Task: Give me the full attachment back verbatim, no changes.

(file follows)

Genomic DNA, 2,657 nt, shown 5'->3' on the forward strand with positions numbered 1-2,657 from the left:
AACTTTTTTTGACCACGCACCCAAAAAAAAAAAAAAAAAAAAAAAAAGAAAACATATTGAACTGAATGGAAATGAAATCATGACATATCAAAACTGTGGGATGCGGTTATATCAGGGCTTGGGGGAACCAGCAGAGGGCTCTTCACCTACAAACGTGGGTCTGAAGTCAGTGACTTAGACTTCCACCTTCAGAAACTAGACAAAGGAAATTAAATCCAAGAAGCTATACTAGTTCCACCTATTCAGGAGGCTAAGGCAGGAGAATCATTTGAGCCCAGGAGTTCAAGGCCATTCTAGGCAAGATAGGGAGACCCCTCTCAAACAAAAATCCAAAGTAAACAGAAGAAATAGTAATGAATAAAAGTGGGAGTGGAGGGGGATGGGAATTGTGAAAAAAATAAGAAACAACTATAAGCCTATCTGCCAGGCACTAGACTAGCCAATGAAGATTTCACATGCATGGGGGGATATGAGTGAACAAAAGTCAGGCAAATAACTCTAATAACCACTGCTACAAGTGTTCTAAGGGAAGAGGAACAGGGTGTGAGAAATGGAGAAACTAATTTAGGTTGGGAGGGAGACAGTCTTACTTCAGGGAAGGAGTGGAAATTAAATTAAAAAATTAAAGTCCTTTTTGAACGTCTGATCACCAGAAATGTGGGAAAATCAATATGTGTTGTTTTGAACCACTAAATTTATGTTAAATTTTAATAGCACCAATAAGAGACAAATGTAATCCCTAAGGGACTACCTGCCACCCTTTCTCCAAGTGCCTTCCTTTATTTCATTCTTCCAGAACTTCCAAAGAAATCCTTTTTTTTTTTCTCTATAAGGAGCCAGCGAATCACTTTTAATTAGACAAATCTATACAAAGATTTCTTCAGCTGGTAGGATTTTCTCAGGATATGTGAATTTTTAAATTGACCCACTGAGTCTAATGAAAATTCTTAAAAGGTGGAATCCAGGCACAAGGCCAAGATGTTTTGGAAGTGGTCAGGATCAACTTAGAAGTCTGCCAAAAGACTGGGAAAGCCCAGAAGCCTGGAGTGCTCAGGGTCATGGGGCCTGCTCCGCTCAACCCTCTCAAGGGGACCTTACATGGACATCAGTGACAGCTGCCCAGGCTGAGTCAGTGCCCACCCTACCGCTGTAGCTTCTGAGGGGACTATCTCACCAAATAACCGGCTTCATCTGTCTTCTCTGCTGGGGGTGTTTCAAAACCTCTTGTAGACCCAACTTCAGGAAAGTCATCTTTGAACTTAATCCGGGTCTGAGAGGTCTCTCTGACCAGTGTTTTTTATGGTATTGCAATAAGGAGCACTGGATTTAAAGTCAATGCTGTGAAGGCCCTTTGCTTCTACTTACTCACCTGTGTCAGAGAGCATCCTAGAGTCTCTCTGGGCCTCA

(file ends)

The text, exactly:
Genomic DNA, 2,657 nt, shown 5'->3' on the forward strand with positions numbered 1-2,657 from the left:
AACTTTTTTTGACCACGCACCCAAAAAAAAAAAAAAAAAAAAAAAAAGAAAACATATTGAACTGAATGGAAATGAAATCATGACATATCAAAACTGTGGGATGCGGTTATATCAGGGCTTGGGGGAACCAGCAGAGGGCTCTTCACCTACAAACGTGGGTCTGAAGTCAGTGACTTAGACTTCCACCTTCAGAAACTAGACAAAGGAAATTAAATCCAAGAAGCTATACTAGTTCCACCTATTCAGGAGGCTAAGGCAGGAGAATCATTTGAGCCCAGGAGTTCAAGGCCATTCTAGGCAAGATAGGGAGACCCCTCTCAAACAAAAATCCAAAGTAAACAGAAGAAATAGTAATGAATAAAAGTGGGAGTGGAGGGGGATGGGAATTGTGAAAAAAATAAGAAACAACTATAAGCCTATCTGCCAGGCACTAGACTAGCCAATGAAGATTTCACATGCATGGGGGGATATGAGTGAACAAAAGTCAGGCAAATAACTCTAATAACCACTGCTACAAGTGTTCTAAGGGAAGAGGAACAGGGTGTGAGAAATGGAGAAACTAATTTAGGTTGGGAGGGAGACAGTCTTACTTCAGGGAAGGAGTGGAAATTAAATTAAAAAATTAAAGTCCTTTTTGAACGTCTGATCACCAGAAATGTGGGAAAATCAATATGTGTTGTTTTGAACCACTAAATTTATGTTAAATTTTAATAGCACCAATAAGAGACAAATGTAATCCCTAAGGGACTACCTGCCACCCTTTCTCCAAGTGCCTTCCTTTATTTCATTCTTCCAGAACTTCCAAAGAAATCCTTTTTTTTTTTCTCTATAAGGAGCCAGCGAATCACTTTTAATTAGACAAATCTATACAAAGATTTCTTCAGCTGGTAGGATTTTCTCAGGATATGTGAATTTTTAAATTGACCCACTGAGTCTAATGAAAATTCTTAAAAGGTGGAATCCAGGCACAAGGCCAAGATGTTTTGGAAGTGGTCAGGATCAACTTAGAAGTCTGCCAAAAGACTGGGAAAGCCCAGAAGCCTGGAGTGCTCAGGGTCATGGGGCCTGCTCCGCTCAACCCTCTCAAGGGGACCTTACATGGACATCAGTGACAGCTGCCCAGGCTGAGTCAGTGCCCACCCTACCGCTGTAGCTTCTGAGGGGACTATCTCACCAAATAACCGGCTTCATCTGTCTTCTCTGCTGGGGGTGTTTCAAAACCTCTTGTAGACCCAACTTCAGGAAAGTCATCTTTGAACTTAATCCGGGTCTGAGAGGTCTCTCTGACCAGTGTTTTTTATGGTATTGCAATAAGGAGCACTGGATTTAAAGTCAATGCTGTGAAGGCCCTTTGCTTCTACTTACTCACCTGTGTCAGAGAGCATCCTAGAGTCTCTCTGGGCCTCA